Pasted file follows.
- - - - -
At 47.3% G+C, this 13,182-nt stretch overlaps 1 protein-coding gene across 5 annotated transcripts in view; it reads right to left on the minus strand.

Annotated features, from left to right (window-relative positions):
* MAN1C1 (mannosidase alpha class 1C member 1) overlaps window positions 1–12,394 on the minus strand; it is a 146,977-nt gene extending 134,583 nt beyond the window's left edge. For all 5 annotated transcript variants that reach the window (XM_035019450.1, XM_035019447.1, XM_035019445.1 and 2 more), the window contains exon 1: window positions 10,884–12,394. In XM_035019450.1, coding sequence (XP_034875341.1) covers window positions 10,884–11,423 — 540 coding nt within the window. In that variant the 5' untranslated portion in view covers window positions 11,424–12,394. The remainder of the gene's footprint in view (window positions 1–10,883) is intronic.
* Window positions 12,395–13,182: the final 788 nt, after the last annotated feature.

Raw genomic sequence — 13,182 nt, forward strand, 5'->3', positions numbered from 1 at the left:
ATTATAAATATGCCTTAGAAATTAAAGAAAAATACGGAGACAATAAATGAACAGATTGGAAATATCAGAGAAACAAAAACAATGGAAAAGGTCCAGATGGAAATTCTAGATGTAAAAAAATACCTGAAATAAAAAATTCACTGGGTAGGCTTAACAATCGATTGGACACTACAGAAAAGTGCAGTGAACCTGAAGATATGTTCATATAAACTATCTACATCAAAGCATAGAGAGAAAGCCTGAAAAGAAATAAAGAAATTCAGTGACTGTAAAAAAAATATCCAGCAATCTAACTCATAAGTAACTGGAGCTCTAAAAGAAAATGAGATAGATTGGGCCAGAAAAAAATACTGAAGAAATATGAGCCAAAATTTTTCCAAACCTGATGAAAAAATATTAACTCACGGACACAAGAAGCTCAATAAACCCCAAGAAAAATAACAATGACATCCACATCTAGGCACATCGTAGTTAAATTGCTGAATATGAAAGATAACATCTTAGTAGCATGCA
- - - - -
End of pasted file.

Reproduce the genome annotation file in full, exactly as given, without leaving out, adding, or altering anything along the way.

At 47.3% G+C, this 13,182-nt stretch overlaps 1 protein-coding gene across 5 annotated transcripts in view; it reads right to left on the minus strand.

Annotated features, from left to right (window-relative positions):
* MAN1C1 (mannosidase alpha class 1C member 1) overlaps window positions 1–12,394 on the minus strand; it is a 146,977-nt gene extending 134,583 nt beyond the window's left edge. For all 5 annotated transcript variants that reach the window (XM_035019450.1, XM_035019447.1, XM_035019445.1 and 2 more), the window contains exon 1: window positions 10,884–12,394. In XM_035019450.1, coding sequence (XP_034875341.1) covers window positions 10,884–11,423 — 540 coding nt within the window. In that variant the 5' untranslated portion in view covers window positions 11,424–12,394. The remainder of the gene's footprint in view (window positions 1–10,883) is intronic.
* Window positions 12,395–13,182: the final 788 nt, after the last annotated feature.

Raw genomic sequence — 13,182 nt, forward strand, 5'->3', positions numbered from 1 at the left:
ATTATAAATATGCCTTAGAAATTAAAGAAAAATACGGAGACAATAAATGAACAGATTGGAAATATCAGAGAAACAAAAACAATGGAAAAGGTCCAGATGGAAATTCTAGATGTAAAAAAATACCTGAAATAAAAAATTCACTGGGTAGGCTTAACAATCGATTGGACACTACAGAAAAGTGCAGTGAACCTGAAGATATGTTCATATAAACTATCTACATCAAAGCATAGAGAGAAAGCCTGAAAAGAAATAAAGAAATTCAGTGACTGTAAAAAAAATATCCAGCAATCTAACTCATAAGTAACTGGAGCTCTAAAAGAAAATGAGATAGATTGGGCCAGAAAAAAATACTGAAGAAATATGAGCCAAAATTTTTCCAAACCTGATGAAAAAATATTAACTCACGGACACAAGAAGCTCAATAAACCCCAAGAAAAATAACAATGACATCCACATCTAGGCACATCGTAGTTAAATTGCTGAATATGAAAGATAACATCTTAGTAGCATGCA